NICOLA Sturgeon will present the case for independence at an international event organised by a major European media outlet later this month amid a growing interest overseas in Scotland’s future.

The move follows increased reporting and commentary in global newspaper and television forums – including on CNN – with the nation’s constitutional debate and the tensions among the four parts of the UK since the Brexit referendum in 2016 and the eventual departure from the single market on December 31.

With a series of polls showing majority of support for Scotland leaving the UK to rejoin the EU as an independent member state, the First Minister is headlining the event where she will speak on Scottish independence, Brexit and the state of the Union when she takes part in the online Irish Times’s Winter Nights Festival. She will be in conversation with the celebrated Irish Times columnist and author Fintan O’Toole.

READ MORE: Top German newspaper puts spotlight on Scottish independence and UK collapse

Taoiseach Micheal Martin, European Commissioner Mairead McGuiness and actor Gabriel Byrne will also be taking part in the event organised by the Dublin-based newspaper from January 25 to 29.

The First Minister last week published an opinion piece in the Irish Times and other newspapers on the continent including in one of the main French titles Le Figaro and NRC Handelsblad in the Netherlands.

The piece was also published in Germany’s Der Spiegel, Italy’s Corriere della Sera as well as publications in Belgium, Lithuania and Poland.

Commenting on her appearance at the Irish Times’s event Neale Richmond, the Fine Gael Dublin TD, said people in Ireland and across the EU were “fascinated” by Scottish politics.

Richmond said: “The First Minister’s recent opinion piece in the Irish Times was received very well. We in Ireland and indeed across the EU are fascinated by the internal politics in Scotland especially following the Brexit process.

The National:

“Scotland is a proud European nation and has huge ties to so many EU member states on a direct bilateral level.

“It is important for us to hear Scotland’s distinct position on life post Brexit and how those bilateral ties can be maintained, even strengthened, post Brexit.”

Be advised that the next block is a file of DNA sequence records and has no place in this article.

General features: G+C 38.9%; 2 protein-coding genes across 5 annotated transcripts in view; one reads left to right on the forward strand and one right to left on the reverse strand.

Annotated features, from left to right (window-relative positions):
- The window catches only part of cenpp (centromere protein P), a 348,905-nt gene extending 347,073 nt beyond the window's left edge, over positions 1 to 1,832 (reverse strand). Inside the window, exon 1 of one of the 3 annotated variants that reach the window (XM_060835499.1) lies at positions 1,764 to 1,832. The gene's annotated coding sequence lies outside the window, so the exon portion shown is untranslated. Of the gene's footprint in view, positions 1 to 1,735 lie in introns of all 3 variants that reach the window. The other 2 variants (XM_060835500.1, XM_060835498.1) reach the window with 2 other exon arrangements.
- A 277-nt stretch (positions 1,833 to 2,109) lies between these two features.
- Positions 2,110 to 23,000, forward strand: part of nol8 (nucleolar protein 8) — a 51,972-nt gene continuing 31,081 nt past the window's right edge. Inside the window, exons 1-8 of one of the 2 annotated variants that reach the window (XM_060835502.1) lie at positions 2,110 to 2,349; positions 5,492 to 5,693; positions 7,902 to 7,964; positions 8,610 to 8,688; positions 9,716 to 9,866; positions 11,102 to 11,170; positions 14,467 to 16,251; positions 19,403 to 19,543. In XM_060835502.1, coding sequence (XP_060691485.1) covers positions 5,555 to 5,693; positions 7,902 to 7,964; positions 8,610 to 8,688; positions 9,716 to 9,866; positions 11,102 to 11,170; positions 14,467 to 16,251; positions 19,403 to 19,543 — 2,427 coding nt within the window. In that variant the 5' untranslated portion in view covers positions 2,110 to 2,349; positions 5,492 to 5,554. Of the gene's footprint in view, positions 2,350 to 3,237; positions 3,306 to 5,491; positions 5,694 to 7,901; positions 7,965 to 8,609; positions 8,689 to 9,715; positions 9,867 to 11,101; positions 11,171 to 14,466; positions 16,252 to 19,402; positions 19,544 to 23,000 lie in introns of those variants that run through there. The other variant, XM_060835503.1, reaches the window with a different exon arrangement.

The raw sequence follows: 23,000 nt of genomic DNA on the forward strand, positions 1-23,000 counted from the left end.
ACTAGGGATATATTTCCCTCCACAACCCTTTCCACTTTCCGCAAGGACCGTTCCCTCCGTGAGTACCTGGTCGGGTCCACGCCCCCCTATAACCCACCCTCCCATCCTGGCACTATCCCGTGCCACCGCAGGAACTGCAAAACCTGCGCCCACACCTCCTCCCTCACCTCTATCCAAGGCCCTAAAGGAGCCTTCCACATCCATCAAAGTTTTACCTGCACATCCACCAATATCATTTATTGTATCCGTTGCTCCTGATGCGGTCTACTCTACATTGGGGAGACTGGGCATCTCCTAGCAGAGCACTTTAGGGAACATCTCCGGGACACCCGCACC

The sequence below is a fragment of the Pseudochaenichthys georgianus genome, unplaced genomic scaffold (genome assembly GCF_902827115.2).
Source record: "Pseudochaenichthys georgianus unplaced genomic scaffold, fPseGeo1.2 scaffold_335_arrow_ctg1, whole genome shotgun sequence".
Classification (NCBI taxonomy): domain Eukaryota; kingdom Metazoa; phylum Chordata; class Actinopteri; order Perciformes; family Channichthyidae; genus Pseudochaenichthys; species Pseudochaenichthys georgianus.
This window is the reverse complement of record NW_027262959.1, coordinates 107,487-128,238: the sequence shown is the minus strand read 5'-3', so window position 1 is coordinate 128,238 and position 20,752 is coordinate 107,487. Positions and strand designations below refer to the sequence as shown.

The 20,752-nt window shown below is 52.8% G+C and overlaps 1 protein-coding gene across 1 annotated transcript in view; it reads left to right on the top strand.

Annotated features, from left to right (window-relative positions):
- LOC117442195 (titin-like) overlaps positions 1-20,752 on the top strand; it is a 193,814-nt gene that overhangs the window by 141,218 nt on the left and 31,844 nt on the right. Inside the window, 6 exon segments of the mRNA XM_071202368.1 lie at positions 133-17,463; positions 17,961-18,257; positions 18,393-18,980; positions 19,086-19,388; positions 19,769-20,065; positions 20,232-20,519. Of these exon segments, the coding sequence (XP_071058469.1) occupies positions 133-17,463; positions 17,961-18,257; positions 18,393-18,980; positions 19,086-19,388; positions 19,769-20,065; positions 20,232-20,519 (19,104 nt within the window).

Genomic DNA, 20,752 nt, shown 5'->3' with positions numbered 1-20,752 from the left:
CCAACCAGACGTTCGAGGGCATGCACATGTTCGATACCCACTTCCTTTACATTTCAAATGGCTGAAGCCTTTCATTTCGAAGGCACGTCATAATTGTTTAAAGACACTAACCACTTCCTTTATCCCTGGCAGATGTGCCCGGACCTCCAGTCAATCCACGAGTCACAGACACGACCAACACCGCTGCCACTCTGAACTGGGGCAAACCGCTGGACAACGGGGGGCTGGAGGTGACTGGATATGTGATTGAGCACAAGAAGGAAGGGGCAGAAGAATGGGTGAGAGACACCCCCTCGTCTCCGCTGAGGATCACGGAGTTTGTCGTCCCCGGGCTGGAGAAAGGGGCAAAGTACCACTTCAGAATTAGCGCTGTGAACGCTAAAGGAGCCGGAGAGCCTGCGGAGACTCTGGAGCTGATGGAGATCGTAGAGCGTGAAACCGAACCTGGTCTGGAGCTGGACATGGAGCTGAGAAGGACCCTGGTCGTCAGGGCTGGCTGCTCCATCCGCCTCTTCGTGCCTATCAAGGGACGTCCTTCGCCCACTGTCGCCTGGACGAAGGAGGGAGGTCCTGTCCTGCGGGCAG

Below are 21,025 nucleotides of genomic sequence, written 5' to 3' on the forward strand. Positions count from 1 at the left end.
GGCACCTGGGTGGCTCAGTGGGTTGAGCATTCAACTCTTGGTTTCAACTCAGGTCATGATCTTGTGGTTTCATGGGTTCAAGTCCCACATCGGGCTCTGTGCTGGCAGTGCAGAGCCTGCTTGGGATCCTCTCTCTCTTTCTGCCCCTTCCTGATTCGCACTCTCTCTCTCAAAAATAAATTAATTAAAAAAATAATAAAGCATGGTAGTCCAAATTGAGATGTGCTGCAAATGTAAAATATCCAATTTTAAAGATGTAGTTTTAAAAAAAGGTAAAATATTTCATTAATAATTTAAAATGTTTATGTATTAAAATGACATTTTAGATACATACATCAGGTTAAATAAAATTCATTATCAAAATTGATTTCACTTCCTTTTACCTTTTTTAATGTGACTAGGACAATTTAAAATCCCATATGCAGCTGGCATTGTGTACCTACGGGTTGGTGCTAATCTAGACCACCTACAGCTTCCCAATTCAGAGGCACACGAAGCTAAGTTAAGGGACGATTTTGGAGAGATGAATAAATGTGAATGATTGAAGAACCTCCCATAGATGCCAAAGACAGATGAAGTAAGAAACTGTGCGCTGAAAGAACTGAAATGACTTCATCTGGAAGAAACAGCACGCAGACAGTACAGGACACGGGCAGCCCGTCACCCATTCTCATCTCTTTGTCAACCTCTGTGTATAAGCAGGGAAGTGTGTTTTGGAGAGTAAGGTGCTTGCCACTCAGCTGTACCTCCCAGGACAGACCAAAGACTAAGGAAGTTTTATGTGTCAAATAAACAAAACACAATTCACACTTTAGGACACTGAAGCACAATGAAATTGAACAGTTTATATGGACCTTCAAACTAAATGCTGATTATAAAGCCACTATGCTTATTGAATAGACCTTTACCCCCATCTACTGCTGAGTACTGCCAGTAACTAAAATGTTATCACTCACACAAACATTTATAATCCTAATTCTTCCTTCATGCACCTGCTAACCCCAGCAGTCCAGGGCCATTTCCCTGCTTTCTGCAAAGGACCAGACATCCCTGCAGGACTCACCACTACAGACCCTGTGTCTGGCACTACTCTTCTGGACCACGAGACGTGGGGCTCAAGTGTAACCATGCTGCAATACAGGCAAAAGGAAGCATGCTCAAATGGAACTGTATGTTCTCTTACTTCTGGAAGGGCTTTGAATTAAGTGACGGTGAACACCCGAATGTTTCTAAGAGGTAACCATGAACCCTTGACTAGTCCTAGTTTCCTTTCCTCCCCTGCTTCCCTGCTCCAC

He added: “Many Irish citizens have made Scotland their home, plenty of us have family there.

“We want to know what the near future holds for them.”

READ MORE: Nicola Sturgeon makes case for Scottish independence in Irish Times column

Alyn Smith, the SNP MP for Stirling, the party’s spokesman on international relations at Westminster and a former MEP, said EU states were very much aware that Scotland did not support Brexit.

Smith said: “Nicola’s prominence is indicative of the interest in Scotland across Ireland and the wider EU.

“Fintan O’Toole is one of the best observers of European politics ... and I will certainly be tuning in as it will be a very significant and interesting conversation.”

Smith continued: “There is a keen awareness across the EU that Scotland is different in our attitude to the EU than the UK ... that we are pro European and keen to participate in international solidarity which the UK has just demonstrated it isn’t.”

Sturgeon was hailed as a "shining light" in world affairs by Irish leaders in November 2016 when she addressed the Irish Parliament's upper House in Dublin, as they urged Scotland to "achieve its inevitable and full potential" and become an independent nation.

In remarkable scenes of solidarity with the Yes movement they asked the First Minister what help they could give to hasten independence and heaped scorn on the "lies" of the "racist" Leave campaign.

During the session Irish Senator Aodhán Ó Ríordáin launched a strong attack the Leave campaign for its "racist lies" and praised the First Minister for advancing progressive views.

"Let us remind ourselves that the European Union arose at a time of great division, war, pain, death and suffering. It appears that it is now turning in on itself on the basis, in respect of the Brexit campaign, of a racist lie on the part of those who pretend to care about public services but who really have a xenophobic heart," he said.

"The Scottish First Minister is ranged against it, for which we commend her. At this time of great uncertainty and fear, a time when people are facing off against each other and leadership is needed, she is a shining light not only on these islands and across Europe but also across the world."

He added: "As the inevitable reaches its conclusion and Scotland takes its place among the nations of the world and its self-determination becomes a reality, it should know that in these Houses and this country it will have the closest of allies, not just on the basis of national self-determination but also because of what we must give to the world, namely, our belief systems and values."

Senator Mark Daly stated: "One hundred years ago Ireland was continuing on its long road to independence following the 1916 Rising. I hope Scotland's journey to independence will not take 100 years.

"The nationalism espoused by Vladimir Putin, Marine Le Pen and Donald Trump is corrosive, but the civic nationalism espoused by the Scottish First Minister - fairness, progressive democracy and social justice - is positive."

Asked about the First Minister's forthcoming participation in the Irish Times's event, a Scottish Government spokesman said she had been invited to take part in the festival by the newspaper and that she had accepted the invitation.